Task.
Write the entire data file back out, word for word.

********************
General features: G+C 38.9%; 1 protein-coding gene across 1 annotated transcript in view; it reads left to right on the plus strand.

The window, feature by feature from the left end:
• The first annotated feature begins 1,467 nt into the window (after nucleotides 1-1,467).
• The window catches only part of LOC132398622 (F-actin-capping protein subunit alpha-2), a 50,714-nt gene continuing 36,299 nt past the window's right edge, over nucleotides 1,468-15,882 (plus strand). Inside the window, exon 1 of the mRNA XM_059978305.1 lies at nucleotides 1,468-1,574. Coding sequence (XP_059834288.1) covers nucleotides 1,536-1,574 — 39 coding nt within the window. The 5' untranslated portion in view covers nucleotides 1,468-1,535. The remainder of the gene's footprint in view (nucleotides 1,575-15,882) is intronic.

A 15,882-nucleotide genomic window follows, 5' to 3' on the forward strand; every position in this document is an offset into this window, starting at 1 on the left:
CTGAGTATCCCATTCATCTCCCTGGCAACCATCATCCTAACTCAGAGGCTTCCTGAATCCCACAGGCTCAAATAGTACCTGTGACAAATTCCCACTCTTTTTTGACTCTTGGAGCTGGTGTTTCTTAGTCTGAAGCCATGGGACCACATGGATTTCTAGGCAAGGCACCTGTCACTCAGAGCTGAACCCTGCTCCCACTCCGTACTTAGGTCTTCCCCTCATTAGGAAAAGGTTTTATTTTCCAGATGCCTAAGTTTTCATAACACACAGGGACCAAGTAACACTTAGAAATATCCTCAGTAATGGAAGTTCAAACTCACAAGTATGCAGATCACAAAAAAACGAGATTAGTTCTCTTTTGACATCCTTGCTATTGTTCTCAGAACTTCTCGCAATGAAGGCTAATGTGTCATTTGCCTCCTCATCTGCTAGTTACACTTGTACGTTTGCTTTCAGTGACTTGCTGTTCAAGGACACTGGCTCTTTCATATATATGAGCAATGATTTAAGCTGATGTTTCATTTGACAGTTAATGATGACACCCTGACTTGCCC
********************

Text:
General features: G+C 38.9%; 1 protein-coding gene across 1 annotated transcript in view; it reads left to right on the plus strand.

The window, feature by feature from the left end:
• The first annotated feature begins 1,467 nt into the window (after nucleotides 1-1,467).
• The window catches only part of LOC132398622 (F-actin-capping protein subunit alpha-2), a 50,714-nt gene continuing 36,299 nt past the window's right edge, over nucleotides 1,468-15,882 (plus strand). Inside the window, exon 1 of the mRNA XM_059978305.1 lies at nucleotides 1,468-1,574. Coding sequence (XP_059834288.1) covers nucleotides 1,536-1,574 — 39 coding nt within the window. The 5' untranslated portion in view covers nucleotides 1,468-1,535. The remainder of the gene's footprint in view (nucleotides 1,575-15,882) is intronic.

A 15,882-nucleotide genomic window follows, 5' to 3' on the forward strand; every position in this document is an offset into this window, starting at 1 on the left:
CTGAGTATCCCATTCATCTCCCTGGCAACCATCATCCTAACTCAGAGGCTTCCTGAATCCCACAGGCTCAAATAGTACCTGTGACAAATTCCCACTCTTTTTTGACTCTTGGAGCTGGTGTTTCTTAGTCTGAAGCCATGGGACCACATGGATTTCTAGGCAAGGCACCTGTCACTCAGAGCTGAACCCTGCTCCCACTCCGTACTTAGGTCTTCCCCTCATTAGGAAAAGGTTTTATTTTCCAGATGCCTAAGTTTTCATAACACACAGGGACCAAGTAACACTTAGAAATATCCTCAGTAATGGAAGTTCAAACTCACAAGTATGCAGATCACAAAAAAACGAGATTAGTTCTCTTTTGACATCCTTGCTATTGTTCTCAGAACTTCTCGCAATGAAGGCTAATGTGTCATTTGCCTCCTCATCTGCTAGTTACACTTGTACGTTTGCTTTCAGTGACTTGCTGTTCAAGGACACTGGCTCTTTCATATATATGAGCAATGATTTAAGCTGATGTTTCATTTGACAGTTAATGATGACACCCTGACTTGCCC